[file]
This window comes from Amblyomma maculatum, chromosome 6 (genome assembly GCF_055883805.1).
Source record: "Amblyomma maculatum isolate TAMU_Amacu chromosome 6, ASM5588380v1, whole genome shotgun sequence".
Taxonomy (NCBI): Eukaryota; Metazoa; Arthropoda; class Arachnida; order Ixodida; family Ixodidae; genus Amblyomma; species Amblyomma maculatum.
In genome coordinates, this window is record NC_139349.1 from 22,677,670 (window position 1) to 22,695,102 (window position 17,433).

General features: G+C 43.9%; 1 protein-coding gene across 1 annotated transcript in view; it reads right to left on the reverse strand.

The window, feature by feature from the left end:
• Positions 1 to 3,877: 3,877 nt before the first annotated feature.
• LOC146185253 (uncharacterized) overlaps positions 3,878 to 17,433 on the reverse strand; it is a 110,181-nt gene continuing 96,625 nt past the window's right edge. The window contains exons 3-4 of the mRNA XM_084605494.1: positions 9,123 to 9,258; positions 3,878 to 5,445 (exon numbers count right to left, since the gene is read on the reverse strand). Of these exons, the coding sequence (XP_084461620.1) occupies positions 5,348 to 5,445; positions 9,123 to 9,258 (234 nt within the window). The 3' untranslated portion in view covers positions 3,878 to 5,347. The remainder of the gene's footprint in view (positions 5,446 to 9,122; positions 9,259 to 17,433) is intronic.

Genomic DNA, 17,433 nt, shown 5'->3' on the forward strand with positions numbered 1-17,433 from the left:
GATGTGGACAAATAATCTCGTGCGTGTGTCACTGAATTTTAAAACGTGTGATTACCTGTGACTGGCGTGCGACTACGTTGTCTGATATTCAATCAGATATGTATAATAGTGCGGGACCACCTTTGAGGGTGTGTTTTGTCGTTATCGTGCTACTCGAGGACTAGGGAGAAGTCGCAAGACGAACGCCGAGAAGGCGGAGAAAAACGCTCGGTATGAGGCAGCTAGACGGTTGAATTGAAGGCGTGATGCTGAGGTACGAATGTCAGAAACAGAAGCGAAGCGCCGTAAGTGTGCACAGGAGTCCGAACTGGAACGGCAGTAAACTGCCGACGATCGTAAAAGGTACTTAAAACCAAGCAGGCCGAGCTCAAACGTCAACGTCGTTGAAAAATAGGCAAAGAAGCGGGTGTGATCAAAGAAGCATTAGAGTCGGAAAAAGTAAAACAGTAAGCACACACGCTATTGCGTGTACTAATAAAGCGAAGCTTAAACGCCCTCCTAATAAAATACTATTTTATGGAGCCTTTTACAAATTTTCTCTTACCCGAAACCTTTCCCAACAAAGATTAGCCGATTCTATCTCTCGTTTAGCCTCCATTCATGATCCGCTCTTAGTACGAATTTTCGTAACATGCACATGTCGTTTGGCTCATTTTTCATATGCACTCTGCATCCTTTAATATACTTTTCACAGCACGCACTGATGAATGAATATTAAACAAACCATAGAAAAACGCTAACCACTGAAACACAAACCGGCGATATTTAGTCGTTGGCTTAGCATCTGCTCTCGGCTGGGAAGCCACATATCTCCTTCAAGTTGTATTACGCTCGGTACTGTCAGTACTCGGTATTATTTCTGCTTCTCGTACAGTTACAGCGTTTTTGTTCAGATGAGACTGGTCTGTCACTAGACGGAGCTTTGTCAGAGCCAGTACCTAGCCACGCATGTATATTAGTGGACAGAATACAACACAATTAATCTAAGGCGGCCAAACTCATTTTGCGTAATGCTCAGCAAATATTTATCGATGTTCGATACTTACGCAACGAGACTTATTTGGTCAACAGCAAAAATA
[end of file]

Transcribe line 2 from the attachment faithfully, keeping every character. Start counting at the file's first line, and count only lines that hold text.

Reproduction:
Source record: "Amblyomma maculatum isolate TAMU_Amacu chromosome 6, ASM5588380v1, whole genome shotgun sequence".